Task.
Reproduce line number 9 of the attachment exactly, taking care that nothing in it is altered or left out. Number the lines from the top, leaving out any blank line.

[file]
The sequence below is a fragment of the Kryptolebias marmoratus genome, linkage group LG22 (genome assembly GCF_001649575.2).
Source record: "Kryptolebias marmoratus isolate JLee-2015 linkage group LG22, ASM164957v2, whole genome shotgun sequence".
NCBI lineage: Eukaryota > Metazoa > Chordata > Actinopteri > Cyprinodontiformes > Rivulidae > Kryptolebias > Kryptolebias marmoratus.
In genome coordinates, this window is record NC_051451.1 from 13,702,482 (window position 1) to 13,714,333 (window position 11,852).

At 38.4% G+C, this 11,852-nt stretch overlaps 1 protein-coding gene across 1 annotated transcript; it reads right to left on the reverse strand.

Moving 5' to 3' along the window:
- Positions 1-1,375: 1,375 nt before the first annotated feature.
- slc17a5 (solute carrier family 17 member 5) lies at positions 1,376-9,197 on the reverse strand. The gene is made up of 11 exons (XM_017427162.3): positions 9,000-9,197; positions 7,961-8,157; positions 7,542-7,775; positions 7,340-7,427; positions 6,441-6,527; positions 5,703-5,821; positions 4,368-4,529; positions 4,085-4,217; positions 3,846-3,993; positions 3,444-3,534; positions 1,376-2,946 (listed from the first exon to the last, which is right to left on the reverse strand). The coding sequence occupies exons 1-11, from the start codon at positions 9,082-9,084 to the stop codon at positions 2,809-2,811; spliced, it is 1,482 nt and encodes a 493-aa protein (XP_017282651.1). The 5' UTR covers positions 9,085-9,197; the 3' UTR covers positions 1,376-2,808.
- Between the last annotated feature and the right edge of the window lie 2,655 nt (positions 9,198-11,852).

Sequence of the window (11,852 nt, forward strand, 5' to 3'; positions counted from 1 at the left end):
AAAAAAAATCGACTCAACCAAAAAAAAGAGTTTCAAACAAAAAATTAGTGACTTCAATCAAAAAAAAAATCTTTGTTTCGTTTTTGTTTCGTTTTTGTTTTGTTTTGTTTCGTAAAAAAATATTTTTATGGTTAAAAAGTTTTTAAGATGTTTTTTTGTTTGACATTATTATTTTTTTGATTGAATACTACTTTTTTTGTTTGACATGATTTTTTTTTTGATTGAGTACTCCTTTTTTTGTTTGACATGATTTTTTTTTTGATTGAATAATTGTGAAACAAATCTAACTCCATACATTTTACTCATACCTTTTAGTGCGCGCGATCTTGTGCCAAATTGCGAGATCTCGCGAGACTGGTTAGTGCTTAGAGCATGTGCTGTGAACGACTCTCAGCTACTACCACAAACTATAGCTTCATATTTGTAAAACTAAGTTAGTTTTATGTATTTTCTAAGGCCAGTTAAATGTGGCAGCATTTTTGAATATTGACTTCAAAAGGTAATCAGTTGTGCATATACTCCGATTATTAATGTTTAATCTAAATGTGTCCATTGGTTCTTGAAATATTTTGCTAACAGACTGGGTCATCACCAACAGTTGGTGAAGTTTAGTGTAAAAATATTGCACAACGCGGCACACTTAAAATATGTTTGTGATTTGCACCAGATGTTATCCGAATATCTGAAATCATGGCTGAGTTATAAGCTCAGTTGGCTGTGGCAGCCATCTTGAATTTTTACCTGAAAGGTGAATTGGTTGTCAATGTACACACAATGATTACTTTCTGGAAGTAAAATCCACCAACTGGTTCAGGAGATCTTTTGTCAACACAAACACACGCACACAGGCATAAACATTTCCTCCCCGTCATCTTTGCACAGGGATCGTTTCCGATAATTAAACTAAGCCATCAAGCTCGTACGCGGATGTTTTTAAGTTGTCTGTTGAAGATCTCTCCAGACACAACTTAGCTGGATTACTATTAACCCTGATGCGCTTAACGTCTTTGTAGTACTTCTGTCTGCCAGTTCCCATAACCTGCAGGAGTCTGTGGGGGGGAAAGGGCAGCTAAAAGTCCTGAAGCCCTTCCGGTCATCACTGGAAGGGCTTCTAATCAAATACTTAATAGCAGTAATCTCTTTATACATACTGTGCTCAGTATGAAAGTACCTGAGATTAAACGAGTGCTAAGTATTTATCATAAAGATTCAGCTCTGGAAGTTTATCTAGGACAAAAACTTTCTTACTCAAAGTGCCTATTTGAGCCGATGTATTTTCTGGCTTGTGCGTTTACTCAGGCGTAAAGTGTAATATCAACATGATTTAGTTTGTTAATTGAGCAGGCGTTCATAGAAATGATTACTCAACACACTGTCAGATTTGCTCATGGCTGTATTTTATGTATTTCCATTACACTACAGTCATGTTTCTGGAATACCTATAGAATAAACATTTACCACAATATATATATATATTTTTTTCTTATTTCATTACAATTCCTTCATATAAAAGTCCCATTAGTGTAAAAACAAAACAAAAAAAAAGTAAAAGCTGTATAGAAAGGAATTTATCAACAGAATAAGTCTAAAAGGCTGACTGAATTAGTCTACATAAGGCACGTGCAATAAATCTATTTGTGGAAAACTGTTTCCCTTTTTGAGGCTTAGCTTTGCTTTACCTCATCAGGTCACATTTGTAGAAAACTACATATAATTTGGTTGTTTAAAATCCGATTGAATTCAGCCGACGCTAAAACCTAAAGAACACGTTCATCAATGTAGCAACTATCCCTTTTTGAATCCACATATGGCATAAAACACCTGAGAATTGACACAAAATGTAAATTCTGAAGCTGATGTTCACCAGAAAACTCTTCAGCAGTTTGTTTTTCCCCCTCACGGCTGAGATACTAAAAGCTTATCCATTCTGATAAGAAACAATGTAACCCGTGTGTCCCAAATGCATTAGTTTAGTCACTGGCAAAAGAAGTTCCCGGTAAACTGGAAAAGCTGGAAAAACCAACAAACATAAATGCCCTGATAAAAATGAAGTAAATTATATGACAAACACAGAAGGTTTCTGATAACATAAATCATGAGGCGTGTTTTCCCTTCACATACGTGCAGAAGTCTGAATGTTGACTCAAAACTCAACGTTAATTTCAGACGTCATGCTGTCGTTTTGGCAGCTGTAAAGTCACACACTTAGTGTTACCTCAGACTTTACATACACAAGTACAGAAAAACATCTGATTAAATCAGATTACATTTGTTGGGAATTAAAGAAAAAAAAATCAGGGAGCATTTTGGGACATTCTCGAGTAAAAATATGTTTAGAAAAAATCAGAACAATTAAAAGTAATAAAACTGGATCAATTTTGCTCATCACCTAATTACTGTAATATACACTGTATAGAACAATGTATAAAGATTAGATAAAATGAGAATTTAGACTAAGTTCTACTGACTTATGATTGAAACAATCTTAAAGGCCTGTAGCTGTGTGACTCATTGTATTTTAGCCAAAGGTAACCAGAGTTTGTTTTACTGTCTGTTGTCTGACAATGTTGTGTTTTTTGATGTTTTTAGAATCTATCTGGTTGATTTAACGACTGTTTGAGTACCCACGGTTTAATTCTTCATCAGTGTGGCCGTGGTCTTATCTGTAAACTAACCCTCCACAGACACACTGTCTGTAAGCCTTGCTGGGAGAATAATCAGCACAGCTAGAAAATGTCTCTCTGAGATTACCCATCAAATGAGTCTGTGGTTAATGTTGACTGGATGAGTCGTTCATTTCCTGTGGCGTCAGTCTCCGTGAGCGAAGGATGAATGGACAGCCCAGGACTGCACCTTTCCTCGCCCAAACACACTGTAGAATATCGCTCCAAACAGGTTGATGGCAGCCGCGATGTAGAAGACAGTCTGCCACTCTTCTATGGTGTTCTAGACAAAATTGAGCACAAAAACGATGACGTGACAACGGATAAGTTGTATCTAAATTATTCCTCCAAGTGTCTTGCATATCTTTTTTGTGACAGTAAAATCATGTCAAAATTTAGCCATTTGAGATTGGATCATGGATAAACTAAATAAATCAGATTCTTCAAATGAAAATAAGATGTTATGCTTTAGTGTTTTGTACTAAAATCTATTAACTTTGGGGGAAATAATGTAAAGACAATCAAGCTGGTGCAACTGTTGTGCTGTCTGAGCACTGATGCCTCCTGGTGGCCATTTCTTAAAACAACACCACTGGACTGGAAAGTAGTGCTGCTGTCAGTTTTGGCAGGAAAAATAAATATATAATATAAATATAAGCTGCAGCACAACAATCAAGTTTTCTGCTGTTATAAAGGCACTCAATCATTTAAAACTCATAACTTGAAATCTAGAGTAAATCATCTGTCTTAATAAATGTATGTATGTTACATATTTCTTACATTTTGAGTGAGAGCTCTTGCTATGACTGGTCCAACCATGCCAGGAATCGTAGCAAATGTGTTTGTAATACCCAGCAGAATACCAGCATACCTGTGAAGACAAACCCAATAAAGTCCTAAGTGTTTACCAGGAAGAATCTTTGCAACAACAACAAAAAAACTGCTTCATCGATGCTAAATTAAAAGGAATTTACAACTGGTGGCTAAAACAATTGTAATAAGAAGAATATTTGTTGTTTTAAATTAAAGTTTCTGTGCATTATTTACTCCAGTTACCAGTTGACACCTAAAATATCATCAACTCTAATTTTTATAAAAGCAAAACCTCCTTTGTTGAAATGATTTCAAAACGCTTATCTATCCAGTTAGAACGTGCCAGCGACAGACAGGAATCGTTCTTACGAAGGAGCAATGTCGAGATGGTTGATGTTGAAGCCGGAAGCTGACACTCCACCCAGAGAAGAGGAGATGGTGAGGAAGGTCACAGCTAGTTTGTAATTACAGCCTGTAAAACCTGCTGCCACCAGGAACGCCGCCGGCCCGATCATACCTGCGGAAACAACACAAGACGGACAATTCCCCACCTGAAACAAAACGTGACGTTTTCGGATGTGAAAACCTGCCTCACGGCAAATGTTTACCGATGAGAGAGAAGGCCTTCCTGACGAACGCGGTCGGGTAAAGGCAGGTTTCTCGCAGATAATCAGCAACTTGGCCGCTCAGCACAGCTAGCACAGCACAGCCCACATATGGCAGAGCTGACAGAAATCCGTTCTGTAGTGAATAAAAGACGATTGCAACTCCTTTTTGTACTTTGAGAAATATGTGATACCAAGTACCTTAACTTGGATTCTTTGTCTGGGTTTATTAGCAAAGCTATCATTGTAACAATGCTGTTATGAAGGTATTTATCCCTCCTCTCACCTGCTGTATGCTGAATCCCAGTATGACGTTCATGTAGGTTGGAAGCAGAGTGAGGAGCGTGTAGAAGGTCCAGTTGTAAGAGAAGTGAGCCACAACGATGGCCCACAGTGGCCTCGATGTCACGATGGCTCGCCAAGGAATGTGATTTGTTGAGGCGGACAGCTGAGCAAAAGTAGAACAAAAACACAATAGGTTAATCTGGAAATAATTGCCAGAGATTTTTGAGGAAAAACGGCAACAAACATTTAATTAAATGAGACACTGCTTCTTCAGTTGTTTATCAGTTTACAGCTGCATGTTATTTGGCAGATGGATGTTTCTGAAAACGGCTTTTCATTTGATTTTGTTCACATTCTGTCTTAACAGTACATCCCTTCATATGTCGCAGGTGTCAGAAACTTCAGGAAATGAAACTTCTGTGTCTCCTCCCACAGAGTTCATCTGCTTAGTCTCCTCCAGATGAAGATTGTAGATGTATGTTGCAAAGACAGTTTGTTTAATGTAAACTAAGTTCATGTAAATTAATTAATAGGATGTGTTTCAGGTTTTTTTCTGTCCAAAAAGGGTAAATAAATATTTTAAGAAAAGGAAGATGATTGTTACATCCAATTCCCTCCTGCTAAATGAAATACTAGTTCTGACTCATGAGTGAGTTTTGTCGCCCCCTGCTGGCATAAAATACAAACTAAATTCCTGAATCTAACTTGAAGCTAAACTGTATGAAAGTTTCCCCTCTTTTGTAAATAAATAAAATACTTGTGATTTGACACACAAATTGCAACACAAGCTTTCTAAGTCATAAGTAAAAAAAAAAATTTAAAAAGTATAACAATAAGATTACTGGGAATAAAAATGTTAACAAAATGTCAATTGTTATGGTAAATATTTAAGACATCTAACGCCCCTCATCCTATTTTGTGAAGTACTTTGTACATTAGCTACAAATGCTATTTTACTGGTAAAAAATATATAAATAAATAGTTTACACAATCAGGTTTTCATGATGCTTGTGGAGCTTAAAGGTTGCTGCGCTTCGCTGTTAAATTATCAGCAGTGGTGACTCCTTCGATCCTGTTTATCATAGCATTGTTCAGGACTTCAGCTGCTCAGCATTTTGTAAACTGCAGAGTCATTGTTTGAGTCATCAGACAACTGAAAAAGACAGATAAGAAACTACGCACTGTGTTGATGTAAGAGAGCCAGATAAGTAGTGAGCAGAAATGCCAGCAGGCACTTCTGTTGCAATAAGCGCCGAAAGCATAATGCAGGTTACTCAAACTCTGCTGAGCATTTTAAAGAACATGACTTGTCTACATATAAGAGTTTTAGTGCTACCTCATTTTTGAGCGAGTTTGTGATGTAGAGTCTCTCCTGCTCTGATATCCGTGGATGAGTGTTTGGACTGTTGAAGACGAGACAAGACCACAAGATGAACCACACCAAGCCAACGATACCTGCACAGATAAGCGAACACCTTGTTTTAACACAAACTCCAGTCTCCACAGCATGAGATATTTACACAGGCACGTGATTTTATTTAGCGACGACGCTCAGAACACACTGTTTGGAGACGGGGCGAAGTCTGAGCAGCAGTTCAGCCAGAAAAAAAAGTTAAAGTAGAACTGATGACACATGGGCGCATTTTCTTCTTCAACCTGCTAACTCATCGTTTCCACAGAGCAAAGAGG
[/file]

- Between the last annotated feature and the right edge of the window lie 2,655 nt (positions 9,198-11,852).